Staphylococcus epidermidis colonizes moist body surfaces such as the axillae, nares and toe webs. Normally a harmless species, S. epidermidis can cause clinical disease under the right circumstances. Predisposing factors include immunosuppression and the presence of a medical device such as a catheter. Because the organism is a human skin commensal, it is often seen where humans have been. S. epidermidis has been isolated from used cosmetics and on agar plates collected during environmental monitoring.
S. epidermidis consists of Gram-positive cocci that usually occur in pairs or tetrads. Since the species is coagulase negative, it belongs to a group of microorganisms called CoNS (Coagulase Negative Staphylococcus).
Conditions for Growth:
S. epidermidis is facultatively anaerobic and has a temperature range for growth from 15° to 45°C. However, the species grows best at 30° to 37°C in aerobic conditions.
Resides on the skin, mucosa, and nares of humans. Occasionally found on the skin of other mammals (often those mammals living close to humans).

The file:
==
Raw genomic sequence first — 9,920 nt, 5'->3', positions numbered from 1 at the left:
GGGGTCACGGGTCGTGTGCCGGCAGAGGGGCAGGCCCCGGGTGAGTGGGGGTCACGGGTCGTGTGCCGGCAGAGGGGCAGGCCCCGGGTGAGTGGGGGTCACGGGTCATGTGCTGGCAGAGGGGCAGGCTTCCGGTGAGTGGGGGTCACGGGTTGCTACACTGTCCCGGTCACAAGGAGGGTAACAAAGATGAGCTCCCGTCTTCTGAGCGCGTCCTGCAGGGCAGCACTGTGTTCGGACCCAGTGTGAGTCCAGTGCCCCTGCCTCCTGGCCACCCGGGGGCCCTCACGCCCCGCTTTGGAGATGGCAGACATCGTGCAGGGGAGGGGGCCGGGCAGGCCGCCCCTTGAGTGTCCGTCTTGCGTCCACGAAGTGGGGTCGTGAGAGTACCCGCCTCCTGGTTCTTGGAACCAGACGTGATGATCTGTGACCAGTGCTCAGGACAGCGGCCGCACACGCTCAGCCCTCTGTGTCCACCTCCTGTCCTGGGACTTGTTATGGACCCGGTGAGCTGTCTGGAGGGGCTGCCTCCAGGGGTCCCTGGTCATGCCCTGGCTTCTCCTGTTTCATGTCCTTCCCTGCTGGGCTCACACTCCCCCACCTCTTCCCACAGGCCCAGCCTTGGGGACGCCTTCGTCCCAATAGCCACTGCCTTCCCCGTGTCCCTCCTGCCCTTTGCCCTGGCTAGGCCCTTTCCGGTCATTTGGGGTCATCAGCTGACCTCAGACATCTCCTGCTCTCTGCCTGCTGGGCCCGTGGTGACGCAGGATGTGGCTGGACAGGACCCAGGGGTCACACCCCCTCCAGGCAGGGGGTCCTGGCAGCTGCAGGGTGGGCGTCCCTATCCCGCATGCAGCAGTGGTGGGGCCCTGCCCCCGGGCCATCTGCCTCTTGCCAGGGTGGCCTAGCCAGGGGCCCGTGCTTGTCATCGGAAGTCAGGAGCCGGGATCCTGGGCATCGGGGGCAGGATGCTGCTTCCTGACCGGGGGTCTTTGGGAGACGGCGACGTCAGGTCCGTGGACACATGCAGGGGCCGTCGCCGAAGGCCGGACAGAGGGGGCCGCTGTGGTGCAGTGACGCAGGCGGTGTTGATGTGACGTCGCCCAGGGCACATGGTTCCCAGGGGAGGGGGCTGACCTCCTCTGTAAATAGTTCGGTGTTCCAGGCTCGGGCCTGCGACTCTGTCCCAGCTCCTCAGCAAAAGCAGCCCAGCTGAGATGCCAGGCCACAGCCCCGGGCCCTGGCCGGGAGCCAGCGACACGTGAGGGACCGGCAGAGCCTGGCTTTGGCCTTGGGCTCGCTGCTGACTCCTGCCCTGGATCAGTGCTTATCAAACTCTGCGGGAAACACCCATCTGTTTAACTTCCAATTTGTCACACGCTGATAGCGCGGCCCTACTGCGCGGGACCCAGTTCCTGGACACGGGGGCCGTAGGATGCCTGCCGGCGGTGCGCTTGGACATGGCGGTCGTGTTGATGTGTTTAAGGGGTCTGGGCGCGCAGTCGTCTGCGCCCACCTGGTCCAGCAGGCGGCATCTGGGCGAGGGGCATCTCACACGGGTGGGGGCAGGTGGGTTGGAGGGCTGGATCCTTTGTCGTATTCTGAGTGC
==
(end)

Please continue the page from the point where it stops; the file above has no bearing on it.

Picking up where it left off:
S. epidermidis is an opportunistic pathogen and is a frequent cause of nosocomial infections. It is involved with urinary tract and wound infections as well as infections of indwelling medical devices such as catheters, prosthetic vascular grafts, prosthetic joints, and cardiac devices. Factors that increase the possibility of illness are immunosuppression, antibiotic resistance genes, the presence of a medical device, and the capability of some strains to form biofilms on medical devices. The biofilm helps protect the cells inside it from antibiotics and the host’s immune response.
S. epidermidis can be introduced during insertion of a medical device. It has been found in cosmetic products that have been used by the consumer. S. epidermidis has been isolated during routine environmental monitoring and has caused sterility failures during testing of sterile pharmaceutical products.
Staphylococcaceae, Genus: Staphylococcus
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